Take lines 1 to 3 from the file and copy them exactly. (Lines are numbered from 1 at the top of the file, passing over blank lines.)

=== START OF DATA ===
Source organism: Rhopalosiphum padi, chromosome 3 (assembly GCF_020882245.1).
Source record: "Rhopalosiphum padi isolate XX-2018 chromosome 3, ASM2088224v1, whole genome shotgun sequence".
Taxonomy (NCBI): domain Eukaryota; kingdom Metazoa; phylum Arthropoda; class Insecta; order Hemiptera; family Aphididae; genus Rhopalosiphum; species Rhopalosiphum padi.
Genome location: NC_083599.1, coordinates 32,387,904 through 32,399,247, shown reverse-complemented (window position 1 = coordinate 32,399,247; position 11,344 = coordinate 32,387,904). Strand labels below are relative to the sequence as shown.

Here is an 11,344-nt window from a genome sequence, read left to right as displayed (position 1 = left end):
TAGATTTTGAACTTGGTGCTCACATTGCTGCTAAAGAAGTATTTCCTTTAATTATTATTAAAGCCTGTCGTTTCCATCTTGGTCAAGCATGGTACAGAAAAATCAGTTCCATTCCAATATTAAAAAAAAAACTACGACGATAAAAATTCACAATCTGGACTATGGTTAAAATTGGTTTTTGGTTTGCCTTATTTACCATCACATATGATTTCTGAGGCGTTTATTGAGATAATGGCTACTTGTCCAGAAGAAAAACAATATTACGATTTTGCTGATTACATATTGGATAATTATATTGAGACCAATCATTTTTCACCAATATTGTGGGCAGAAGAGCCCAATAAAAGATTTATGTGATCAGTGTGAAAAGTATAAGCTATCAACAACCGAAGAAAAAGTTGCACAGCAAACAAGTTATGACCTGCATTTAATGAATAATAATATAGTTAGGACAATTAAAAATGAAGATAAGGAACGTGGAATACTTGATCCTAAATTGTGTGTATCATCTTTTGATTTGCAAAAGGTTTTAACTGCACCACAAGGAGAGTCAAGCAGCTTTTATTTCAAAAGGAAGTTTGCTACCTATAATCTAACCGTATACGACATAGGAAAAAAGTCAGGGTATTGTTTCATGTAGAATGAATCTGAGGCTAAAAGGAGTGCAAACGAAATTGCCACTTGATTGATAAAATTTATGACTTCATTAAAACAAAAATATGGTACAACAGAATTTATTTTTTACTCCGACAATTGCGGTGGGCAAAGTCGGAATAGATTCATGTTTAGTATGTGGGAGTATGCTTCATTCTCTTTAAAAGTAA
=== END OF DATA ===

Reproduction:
Source organism: Rhopalosiphum padi, chromosome 3 (assembly GCF_020882245.1).
Source record: "Rhopalosiphum padi isolate XX-2018 chromosome 3, ASM2088224v1, whole genome shotgun sequence".
Taxonomy (NCBI): domain Eukaryota; kingdom Metazoa; phylum Arthropoda; class Insecta; order Hemiptera; family Aphididae; genus Rhopalosiphum; species Rhopalosiphum padi.